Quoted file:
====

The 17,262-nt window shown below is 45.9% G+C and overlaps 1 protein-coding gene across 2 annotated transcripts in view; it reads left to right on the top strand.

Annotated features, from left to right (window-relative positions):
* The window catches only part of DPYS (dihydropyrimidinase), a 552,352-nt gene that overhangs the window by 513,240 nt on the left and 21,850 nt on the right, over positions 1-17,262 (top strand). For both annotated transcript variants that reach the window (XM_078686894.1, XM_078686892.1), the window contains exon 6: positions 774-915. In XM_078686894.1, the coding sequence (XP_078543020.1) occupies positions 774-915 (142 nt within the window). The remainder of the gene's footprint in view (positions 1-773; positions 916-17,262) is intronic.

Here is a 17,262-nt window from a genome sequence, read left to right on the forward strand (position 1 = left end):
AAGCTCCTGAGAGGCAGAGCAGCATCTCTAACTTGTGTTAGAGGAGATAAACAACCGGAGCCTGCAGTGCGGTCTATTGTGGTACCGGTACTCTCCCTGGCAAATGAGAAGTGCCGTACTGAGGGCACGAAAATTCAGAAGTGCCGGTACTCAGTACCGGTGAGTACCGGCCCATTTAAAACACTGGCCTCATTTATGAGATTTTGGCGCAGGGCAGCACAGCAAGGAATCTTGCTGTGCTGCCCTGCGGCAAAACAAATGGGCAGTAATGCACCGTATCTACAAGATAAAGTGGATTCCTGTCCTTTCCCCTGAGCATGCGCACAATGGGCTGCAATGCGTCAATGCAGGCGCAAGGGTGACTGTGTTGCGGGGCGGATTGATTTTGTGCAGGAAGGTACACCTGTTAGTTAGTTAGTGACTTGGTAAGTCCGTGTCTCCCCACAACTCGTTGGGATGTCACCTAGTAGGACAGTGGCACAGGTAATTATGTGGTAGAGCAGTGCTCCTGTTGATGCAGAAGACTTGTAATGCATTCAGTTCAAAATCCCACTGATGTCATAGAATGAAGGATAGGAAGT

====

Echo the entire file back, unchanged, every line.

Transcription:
The 17,262-nt window shown below is 45.9% G+C and overlaps 1 protein-coding gene across 2 annotated transcripts in view; it reads left to right on the top strand.

Annotated features, from left to right (window-relative positions):
* The window catches only part of DPYS (dihydropyrimidinase), a 552,352-nt gene that overhangs the window by 513,240 nt on the left and 21,850 nt on the right, over positions 1-17,262 (top strand). For both annotated transcript variants that reach the window (XM_078686894.1, XM_078686892.1), the window contains exon 6: positions 774-915. In XM_078686894.1, the coding sequence (XP_078543020.1) occupies positions 774-915 (142 nt within the window). The remainder of the gene's footprint in view (positions 1-773; positions 916-17,262) is intronic.

Here is a 17,262-nt window from a genome sequence, read left to right on the forward strand (position 1 = left end):
AAGCTCCTGAGAGGCAGAGCAGCATCTCTAACTTGTGTTAGAGGAGATAAACAACCGGAGCCTGCAGTGCGGTCTATTGTGGTACCGGTACTCTCCCTGGCAAATGAGAAGTGCCGTACTGAGGGCACGAAAATTCAGAAGTGCCGGTACTCAGTACCGGTGAGTACCGGCCCATTTAAAACACTGGCCTCATTTATGAGATTTTGGCGCAGGGCAGCACAGCAAGGAATCTTGCTGTGCTGCCCTGCGGCAAAACAAATGGGCAGTAATGCACCGTATCTACAAGATAAAGTGGATTCCTGTCCTTTCCCCTGAGCATGCGCACAATGGGCTGCAATGCGTCAATGCAGGCGCAAGGGTGACTGTGTTGCGGGGCGGATTGATTTTGTGCAGGAAGGTACACCTGTTAGTTAGTTAGTGACTTGGTAAGTCCGTGTCTCCCCACAACTCGTTGGGATGTCACCTAGTAGGACAGTGGCACAGGTAATTATGTGGTAGAGCAGTGCTCCTGTTGATGCAGAAGACTTGTAATGCATTCAGTTCAAAATCCCACTGATGTCATAGAATGAAGGATAGGAAGT